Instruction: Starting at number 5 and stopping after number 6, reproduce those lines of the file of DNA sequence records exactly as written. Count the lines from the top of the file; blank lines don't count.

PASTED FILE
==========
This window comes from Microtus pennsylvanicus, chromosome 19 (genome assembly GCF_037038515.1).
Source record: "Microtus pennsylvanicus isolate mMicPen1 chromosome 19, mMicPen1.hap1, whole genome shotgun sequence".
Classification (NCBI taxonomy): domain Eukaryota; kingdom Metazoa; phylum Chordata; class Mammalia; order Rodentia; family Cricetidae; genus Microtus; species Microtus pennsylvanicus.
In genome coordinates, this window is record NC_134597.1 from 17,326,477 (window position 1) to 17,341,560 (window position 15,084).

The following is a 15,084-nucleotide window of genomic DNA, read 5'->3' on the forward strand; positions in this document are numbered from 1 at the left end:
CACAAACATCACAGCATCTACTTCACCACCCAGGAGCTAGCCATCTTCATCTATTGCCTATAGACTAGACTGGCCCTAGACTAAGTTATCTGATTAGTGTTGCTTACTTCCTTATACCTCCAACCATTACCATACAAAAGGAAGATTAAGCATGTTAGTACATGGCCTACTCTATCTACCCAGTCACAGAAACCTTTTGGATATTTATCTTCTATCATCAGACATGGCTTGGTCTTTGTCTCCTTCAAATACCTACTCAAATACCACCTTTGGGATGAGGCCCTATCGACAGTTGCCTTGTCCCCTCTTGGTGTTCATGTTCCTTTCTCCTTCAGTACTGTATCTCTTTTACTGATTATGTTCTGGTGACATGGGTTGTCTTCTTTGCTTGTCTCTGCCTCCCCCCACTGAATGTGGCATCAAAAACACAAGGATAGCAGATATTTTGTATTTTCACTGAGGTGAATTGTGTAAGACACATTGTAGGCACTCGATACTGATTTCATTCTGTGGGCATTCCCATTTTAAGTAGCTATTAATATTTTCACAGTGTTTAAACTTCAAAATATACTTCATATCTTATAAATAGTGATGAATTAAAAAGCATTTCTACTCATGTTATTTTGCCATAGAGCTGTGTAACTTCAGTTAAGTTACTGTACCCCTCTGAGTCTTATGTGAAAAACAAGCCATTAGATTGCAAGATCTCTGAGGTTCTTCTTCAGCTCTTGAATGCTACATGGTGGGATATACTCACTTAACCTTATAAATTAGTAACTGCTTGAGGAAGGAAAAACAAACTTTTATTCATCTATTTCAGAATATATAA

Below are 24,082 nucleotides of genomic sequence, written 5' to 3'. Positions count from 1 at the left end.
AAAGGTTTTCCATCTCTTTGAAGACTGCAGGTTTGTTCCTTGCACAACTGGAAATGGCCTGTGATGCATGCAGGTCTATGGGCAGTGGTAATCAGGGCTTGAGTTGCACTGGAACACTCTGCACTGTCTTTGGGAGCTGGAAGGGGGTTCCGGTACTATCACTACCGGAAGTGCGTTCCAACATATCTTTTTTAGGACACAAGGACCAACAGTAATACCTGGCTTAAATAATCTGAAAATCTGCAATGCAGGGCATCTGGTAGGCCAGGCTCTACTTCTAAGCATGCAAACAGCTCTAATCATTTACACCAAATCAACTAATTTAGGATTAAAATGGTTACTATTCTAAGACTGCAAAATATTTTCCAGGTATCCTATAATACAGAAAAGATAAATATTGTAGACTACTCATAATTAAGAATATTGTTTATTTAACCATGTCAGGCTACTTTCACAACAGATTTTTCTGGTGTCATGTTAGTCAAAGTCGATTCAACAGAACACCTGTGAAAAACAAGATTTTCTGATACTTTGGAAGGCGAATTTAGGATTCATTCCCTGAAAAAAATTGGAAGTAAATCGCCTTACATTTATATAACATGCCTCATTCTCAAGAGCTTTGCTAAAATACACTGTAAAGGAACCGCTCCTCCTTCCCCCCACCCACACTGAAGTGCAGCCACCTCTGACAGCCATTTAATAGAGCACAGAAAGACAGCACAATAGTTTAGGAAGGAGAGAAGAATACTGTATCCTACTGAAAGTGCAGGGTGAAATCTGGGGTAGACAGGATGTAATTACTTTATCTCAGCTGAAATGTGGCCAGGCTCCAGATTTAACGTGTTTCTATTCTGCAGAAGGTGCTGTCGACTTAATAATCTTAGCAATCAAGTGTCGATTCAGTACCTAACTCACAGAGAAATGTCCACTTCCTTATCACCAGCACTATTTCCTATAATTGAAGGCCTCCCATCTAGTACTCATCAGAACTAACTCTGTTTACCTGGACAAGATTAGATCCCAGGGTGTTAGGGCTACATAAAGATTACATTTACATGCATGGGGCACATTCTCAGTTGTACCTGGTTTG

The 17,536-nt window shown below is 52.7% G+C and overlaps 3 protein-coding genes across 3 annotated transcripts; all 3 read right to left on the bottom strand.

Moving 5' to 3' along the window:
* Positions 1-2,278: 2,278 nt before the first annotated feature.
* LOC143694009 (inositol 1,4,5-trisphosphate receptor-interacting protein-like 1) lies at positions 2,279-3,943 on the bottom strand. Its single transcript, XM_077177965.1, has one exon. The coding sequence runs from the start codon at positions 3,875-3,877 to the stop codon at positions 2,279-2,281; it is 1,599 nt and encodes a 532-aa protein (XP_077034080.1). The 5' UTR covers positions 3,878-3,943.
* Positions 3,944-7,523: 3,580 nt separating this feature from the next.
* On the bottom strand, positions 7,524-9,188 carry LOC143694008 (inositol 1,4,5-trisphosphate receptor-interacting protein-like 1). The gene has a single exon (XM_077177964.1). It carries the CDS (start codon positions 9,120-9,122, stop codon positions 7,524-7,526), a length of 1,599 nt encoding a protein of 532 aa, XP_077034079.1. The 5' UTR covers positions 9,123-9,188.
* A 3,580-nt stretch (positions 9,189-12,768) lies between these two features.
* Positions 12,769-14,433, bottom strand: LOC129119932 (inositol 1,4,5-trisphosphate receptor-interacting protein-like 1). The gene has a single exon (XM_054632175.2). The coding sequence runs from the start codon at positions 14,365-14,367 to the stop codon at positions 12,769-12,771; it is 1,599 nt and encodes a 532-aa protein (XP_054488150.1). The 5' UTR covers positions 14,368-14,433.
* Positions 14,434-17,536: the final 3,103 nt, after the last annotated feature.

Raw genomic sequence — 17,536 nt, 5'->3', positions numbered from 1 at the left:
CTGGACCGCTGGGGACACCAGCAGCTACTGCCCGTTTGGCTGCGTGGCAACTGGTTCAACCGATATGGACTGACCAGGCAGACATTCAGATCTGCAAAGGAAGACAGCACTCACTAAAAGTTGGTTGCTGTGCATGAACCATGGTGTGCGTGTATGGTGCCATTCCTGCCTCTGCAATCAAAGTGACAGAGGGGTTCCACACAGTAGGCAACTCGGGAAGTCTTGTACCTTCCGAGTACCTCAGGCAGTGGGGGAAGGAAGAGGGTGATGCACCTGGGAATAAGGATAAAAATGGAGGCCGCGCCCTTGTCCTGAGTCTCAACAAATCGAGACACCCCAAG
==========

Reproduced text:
The following is a 15,084-nucleotide window of genomic DNA, read 5'->3' on the forward strand; positions in this document are numbered from 1 at the left end:
CACAAACATCACAGCATCTACTTCACCACCCAGGAGCTAGCCATCTTCATCTATTGCCTATAGACTAGACTGGCCCTAGACTAAGTTATCTGATTAGTGTTGCTTACTTCCTTATACCTCCAACCATTACCATACAAAAGGAAGATTAAGCATGTTAGTACATGGCCTACTCTATCTACCCAGTCACAGAAACCTTTTGGATATTTATCTTCTATCATCAGACATGGCTTGGTCTTTGTCTCCTTCAAATACCTACTCAAATACCACCTTTGGGATGAGGCCCTATCGACAGTTGCCTTGTCCCCTCTTGGTGTTCATGTTCCTTTCTCCTTCAGTACTGTATCTCTTTTACTGATTATGTTCTGGTGACATGGGTTGTCTTCTTTGCTTGTCTCTGCCTCCCCCCACTGAATGTGGCATCAAAAACACAAGGATAGCAGATATTTTGTATTTTCACTGAGGTGAATTGTGTAAGACACATTGTAGGCACTCGATACTGATTTCATTCTGTGGGCATTCCCATTTTAAGTAGCTATTAATATTTTCACAGTGTTTAAACTTCAAAATATACTTCATATCTTATAAATAGTGATGAATTAAAAAGCATTTCTACTCATGTTATTTTGCCATAGAGCTGTGTAACTTCAGTTAAGTTACTGTACCCCTCTGAGTCTTATGTGAAAAACAAGCCATTAGATTGCAAGATCTCTGAGGTTCTTCTTCAGCTCTTGAATGCTACATGGTGGGATATACTCACTTAACCTTATAAATTAGTAACTGCTTGAGGAAGGAAAAACAAACTTTTATTCATCTATTTCAGAATATATAA